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Whale watching beckons to Keramas

Date Posted: 2011-02-04

Humpback whales are now swimming in waters adjacent to the Kerama Islands, migrating to Okinawa to breed, and then raise their newborn calves.

The annual ritual began a few weeks ago, but it's only now that the lumbering sea mammals are showing up in large numbers, and in locations easily accessible by tourists wanting to watch them. The whales are active and quite animated now, showing off for people watching by splashing and doing flips. The humpback whales are unique, with dorsal fins along their backs and ventral plaits running from the tip of the lower jaw back to the belly.

Scientists who study the whales, which spend much of their year in the Aleutian Islands area off Alaska's coast, say the fins and plaits are as unique to whales as fingerprints are to humans. No two whales are alike. The humpbacks, which grow to 51 feet (16 meters) are part of a family of species which include blue whales, fin, minke, sei and Bryde's whales. Most are black, with a mottled black and white underbelly.

The Kerama Islands, located less than 20 miles (30km) from mainland Okinawa, are the favored breeding area for the humpbacks, which begin showing up in January and stay in the area until late Spring. The males provide much entertainment for spectators as they form groups, called mating pods, to wage often fierce fights with each other as they vie for the females' attention. Breeding follows in February and March, with births coming the following winter.

Humpbacks are more people-friendly than other whale species, showing off by slapping dorsal fins on the water, blowing and doing ‘spy hops' where they shoot straight out of the water and show their faces.
Watching a mother and her young calves is a fantastic photo opportunity in the Keramas. As Spring turns to Summer, the whales begin their migration north toward the Aleutians.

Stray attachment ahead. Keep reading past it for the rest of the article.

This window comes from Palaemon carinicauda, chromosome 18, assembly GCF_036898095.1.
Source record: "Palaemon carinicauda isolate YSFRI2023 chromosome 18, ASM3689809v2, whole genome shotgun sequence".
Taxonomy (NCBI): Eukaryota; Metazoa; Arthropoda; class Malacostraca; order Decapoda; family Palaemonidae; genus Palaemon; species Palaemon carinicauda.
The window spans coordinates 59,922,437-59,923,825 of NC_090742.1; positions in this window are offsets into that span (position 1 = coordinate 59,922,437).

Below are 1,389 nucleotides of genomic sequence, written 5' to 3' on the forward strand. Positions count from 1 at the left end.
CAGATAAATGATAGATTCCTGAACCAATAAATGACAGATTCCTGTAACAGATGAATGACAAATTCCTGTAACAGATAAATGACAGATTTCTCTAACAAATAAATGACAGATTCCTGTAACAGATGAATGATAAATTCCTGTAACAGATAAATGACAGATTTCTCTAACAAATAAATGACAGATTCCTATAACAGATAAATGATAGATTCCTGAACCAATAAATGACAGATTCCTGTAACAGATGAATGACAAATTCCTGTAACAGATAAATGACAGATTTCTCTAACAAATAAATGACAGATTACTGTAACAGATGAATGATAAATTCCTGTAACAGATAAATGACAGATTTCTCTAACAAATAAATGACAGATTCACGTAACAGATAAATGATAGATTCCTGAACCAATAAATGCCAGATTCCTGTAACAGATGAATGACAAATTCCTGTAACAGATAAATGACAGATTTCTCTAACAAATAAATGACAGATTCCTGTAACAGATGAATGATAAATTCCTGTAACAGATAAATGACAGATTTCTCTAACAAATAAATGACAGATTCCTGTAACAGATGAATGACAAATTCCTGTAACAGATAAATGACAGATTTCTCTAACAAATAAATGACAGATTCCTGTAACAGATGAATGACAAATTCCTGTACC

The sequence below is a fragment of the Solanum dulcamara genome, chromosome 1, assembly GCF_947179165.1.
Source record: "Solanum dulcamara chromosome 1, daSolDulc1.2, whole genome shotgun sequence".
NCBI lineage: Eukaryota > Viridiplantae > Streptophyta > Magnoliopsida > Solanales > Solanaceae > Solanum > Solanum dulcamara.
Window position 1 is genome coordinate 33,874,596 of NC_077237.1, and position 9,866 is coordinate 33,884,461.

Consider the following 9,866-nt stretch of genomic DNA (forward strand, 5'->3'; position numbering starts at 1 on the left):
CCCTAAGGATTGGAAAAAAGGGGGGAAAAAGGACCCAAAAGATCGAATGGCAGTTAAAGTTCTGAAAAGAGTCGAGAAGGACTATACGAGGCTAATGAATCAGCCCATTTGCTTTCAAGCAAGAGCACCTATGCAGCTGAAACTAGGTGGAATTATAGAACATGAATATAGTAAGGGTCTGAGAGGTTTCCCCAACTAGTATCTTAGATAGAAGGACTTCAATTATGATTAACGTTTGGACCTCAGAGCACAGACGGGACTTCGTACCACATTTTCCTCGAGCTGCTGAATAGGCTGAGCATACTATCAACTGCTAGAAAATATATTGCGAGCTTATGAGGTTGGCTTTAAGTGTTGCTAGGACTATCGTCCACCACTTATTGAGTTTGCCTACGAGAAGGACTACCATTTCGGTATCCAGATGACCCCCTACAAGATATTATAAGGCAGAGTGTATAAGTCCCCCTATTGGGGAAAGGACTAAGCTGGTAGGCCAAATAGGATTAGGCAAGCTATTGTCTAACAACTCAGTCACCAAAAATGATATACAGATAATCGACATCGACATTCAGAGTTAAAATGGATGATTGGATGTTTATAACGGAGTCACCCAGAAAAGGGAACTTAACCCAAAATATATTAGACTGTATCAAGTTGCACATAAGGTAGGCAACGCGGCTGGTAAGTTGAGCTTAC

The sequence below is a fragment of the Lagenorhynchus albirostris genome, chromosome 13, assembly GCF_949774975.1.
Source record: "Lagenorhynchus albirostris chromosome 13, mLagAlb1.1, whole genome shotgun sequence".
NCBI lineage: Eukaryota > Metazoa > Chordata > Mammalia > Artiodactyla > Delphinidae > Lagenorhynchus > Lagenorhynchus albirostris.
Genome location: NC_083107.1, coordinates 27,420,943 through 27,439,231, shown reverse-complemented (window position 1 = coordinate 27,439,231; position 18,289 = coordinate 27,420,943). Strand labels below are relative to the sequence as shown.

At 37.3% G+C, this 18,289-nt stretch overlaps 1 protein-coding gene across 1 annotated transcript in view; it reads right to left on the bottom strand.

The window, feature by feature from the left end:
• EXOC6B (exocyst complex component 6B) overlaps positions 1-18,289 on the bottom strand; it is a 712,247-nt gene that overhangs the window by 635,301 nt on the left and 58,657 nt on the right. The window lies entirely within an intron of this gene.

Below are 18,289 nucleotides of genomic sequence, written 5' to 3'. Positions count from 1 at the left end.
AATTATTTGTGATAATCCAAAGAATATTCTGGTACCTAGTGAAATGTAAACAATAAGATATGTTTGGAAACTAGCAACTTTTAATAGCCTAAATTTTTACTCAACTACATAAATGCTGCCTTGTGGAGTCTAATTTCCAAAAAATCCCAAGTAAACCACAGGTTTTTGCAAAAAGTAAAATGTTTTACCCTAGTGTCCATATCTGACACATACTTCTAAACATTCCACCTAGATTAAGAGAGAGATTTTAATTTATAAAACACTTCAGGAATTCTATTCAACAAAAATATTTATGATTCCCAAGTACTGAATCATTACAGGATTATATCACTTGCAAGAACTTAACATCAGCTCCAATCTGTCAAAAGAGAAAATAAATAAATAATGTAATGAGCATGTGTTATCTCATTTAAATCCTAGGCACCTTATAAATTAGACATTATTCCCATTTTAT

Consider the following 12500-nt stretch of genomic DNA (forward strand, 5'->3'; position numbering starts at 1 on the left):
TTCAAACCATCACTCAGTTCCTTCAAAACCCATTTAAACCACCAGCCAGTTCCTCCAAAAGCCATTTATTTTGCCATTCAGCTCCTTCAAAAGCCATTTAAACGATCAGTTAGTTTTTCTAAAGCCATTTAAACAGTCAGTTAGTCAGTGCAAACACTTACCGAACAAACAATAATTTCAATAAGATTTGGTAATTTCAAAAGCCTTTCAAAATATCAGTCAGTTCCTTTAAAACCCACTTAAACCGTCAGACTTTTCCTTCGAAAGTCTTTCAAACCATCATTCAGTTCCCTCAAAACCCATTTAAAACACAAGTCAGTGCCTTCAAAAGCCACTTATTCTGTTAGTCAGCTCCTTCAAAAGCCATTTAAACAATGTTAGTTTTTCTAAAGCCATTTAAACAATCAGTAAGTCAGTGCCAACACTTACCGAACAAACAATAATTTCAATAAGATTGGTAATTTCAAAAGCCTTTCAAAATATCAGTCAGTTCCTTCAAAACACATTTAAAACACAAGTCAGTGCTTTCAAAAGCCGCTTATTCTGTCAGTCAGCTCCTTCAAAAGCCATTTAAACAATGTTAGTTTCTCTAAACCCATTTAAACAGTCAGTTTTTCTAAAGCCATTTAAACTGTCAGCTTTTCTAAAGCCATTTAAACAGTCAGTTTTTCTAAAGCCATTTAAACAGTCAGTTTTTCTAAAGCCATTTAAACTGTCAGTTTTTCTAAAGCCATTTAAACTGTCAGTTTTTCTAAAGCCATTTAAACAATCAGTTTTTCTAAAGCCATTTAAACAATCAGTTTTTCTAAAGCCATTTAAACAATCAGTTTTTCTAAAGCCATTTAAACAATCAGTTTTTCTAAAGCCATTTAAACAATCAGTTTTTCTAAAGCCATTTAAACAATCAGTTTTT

Whale watching is easy, and it's fun. The best part is that whale watching can be accomplished in a couple different ways, depending on your sense of adventure. Whale watching tours are now going numerous times daily from both the Kerama Islands, and from Naha, Ginowan City and Onna Village on Okinawa. There are also options for watching the whales from land, instead of being on a rocking boat.

The Zamami Whale Watching Society is responsible for many tours running through March, the peak of the whale watching season. The Society bills the whole whale season as the Zamami Village Whale Watching Festival, with two tours daily departing Zamami Port to cruise the waters in search of the humpbacks. The two-hour morning tours this year depart at 10:30am and 12:30pm. Tour cost is エ5,000 for adults and エ2,500 for children.

Dive shops and travel agencies in Zamamai and Tokashiki, as well as Naha City, offer tour programs throughout February and March. Many tours begin from Naha Port. Marine Corps Community Services is running Whale Watching Tours throughout February and March. Tickets are $64 for adults and $49 for kids 4-11. The Saturday and Sunday trips begin at 8 a.m. and finish at 3 p.m. Tour participants are encouraged to bring Japanese yen for lunch and purchases. Information is available at Tours Plus.

On the Air Force side, Kadena Information, Tickets and Travel is running Whale Watching Tours every weekend in February. The cost is $55 for adults and $45 for children 4-12. Travelers are encouraged to bring sunscreen, a raincoat, camera and snacks. Nobody younger than four years of age is permitted aboard the boats.

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